From Gambling to Greyhounds


Backers hoping to build a Las Vegas-style casino at a former greyhound track east of Portland are starting out of the gate slowly in their effort to make the November ballot. They hope to coax Oregon voters to amend the state constitution to allow a single private casino in the state, at the former Multnomah Kennel Club in Wood Village.

Backers also propose a second initiative to dedicate money to education and children’s health care — which could sweeten the pot for state voters.

Initiative experts said it’s getting late to gather the necessary petition signatures by the July 3 deadline, only 11 weeks away. But, it’s still possible, given the money a gaming company could spend gathering signatures. The Oregon Family Council set the modern-day record when it gathered more than 200,000 signatures in six weeks to put a gay-marriage ban on the 2004 ballot.

“See Portland Tribune article here”

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Posted by at 05:00 | Posted in Measure 37 | 4 Comments |Email This Post Email This Post |Print This Post Print This Post
  • Rupert in Springfield

    Oh yeah right and lets tack on that second initiative to “do it for the kids”

    The real question here is, will the voters fall for this BS again. Can we open the play book again?

    Step one – Try and enact some sort of gambling, like the lottery say it really doesn’t matter.

    Step two – Sweeten the pot by having something ride along with it, “doing it for the kids” is always a good one.

    Step three – Gee, we get what we want along with another big pot o’ money to help out those poor little unhealthy uneducated urchins.

    Step four – After a few years voters forget, besides they are idiots anyway, and besides this big ol pot of money is just too good to be true I mean we just gotta take some of it for something else.

    Step five – Bike paths.

  • Eddie

    I’d like to see our state government stop trying to “help” people by legislatively monopolizing vice industries… Currently, except for remote Indian casinos, all of the thousands upon thousands of (mostly second-hand, and run-down) video gambling machines peppering our state are owned and operated by the state. Yet a casino would be “BAD” and encourage gambling addiction, and attract a wrong element… you know, people who run gambling, like… oh… the Oregon State government.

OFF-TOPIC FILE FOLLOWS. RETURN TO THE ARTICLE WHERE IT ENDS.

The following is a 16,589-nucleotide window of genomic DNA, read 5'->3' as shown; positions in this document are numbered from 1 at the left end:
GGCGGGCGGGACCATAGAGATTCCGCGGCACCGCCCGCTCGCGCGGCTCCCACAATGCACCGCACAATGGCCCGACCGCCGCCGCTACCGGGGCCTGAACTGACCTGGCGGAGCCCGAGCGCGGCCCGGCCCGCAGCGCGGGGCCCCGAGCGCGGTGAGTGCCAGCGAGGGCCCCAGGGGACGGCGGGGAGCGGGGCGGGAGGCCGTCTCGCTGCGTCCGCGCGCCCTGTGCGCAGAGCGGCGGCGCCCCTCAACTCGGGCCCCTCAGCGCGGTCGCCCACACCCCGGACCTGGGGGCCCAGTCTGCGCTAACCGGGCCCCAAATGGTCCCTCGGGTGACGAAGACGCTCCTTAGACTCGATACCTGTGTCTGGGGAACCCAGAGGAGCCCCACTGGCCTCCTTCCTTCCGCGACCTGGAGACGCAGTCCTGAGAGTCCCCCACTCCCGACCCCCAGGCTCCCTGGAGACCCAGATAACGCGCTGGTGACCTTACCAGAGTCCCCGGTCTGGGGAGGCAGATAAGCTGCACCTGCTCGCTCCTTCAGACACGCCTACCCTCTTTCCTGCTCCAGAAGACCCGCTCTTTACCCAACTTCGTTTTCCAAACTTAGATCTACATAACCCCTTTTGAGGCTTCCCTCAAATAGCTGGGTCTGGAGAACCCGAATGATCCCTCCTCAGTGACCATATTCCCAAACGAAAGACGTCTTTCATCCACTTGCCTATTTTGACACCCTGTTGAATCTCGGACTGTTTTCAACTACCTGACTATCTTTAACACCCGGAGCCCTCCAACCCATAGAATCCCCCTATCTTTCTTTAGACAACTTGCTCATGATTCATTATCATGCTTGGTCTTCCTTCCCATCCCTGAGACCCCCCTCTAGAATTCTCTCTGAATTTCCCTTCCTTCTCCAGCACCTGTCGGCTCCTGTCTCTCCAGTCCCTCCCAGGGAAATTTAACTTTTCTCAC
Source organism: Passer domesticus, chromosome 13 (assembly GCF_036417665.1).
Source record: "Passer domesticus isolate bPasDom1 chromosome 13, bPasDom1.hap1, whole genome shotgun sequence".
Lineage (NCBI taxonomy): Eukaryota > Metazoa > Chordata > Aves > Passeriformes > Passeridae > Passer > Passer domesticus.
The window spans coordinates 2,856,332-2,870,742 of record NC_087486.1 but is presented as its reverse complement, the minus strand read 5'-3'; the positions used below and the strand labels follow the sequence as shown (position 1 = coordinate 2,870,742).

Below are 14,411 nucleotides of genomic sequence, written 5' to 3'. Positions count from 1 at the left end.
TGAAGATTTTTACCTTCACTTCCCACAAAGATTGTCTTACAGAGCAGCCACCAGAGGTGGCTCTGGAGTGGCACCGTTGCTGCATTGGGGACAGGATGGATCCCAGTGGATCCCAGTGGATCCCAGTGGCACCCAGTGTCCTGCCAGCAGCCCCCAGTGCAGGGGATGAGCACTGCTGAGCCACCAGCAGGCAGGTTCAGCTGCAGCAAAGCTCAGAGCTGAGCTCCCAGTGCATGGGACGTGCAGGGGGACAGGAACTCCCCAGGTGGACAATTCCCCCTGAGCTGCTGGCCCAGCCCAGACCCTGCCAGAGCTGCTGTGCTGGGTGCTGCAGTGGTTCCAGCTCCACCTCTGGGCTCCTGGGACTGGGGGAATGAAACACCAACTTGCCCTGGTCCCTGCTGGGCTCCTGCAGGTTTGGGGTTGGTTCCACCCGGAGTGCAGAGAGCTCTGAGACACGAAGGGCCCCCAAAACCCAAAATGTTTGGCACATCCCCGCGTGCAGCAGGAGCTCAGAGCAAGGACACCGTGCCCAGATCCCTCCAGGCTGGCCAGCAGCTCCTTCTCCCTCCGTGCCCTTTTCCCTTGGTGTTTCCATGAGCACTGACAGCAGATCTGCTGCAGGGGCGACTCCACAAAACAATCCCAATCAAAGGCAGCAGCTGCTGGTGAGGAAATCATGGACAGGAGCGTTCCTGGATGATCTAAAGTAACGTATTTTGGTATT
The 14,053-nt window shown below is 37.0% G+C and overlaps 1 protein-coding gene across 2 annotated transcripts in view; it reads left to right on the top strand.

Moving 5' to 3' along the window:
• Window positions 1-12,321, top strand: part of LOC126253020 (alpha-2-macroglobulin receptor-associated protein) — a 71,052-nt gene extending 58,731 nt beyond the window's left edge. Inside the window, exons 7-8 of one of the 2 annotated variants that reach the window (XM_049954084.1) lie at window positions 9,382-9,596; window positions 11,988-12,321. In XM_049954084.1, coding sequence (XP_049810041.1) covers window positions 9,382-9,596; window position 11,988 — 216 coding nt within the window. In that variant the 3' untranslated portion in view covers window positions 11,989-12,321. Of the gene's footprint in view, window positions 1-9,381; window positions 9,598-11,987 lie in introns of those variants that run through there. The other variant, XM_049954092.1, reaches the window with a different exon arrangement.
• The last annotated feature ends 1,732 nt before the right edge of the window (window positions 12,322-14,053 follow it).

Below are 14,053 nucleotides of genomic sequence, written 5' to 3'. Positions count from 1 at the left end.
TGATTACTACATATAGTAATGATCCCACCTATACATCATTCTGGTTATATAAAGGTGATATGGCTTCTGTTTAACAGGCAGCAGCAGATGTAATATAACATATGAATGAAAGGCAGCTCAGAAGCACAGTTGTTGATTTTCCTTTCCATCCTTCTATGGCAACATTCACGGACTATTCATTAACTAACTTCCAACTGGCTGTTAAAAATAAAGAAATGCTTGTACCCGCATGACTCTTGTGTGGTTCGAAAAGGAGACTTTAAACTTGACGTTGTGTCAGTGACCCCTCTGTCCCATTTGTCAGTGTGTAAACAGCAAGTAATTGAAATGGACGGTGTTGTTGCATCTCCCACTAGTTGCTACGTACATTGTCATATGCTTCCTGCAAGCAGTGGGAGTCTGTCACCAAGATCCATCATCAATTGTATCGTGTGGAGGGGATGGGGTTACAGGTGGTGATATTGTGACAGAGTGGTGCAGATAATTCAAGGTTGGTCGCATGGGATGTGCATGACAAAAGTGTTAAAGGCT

They also distribute and sell all hard liquor in the state, ostensibly to ensure responsible use… good thing we don’t have one of the highest alcoholism rates in the nation, or it’d be rather embarassin… err… what’s that? Oh… nevermind. Forget I said anything.

    I’d like to see less institutionalized hypocracy in Oregon… either lose the lottery gambling machines, or legalize gambling statewide. Plus, cut loose the OLCC, replace it with a reasonable alcohol tax, and let the private sector handle distribution.

  • Jason W.

    The Democratic Senate Primary debate brought up the casino question, and all the candidates seemed to fumble it. Here is how the Oregonian reported it today…

    “One area where they disagreed — but had trouble coming up with a response — was a proposed tribal casino at Cascade Locks, in the Columbia River Gorge.

    Neville said that while she’s “big on the natural beauty of things,” she’s leaning toward supporting the casino because the alternative site is even more environmentally sensitive. Novick said he is leaning toward opposing it but wants “one more conversation” with the Confederated Tribes of Warm Springs, which wants to build the casino.

    Merkley said the decision was too close for him to call. “I do not have a clear and solid answer for that.”

  • Jerry

    None of these people ever has a clear answer on anything. They are woefully out of their league when it comes to these type of decisions.
    Oregon does not need more gambling, which is really just a tax on the ignorant.
    Nothing more.

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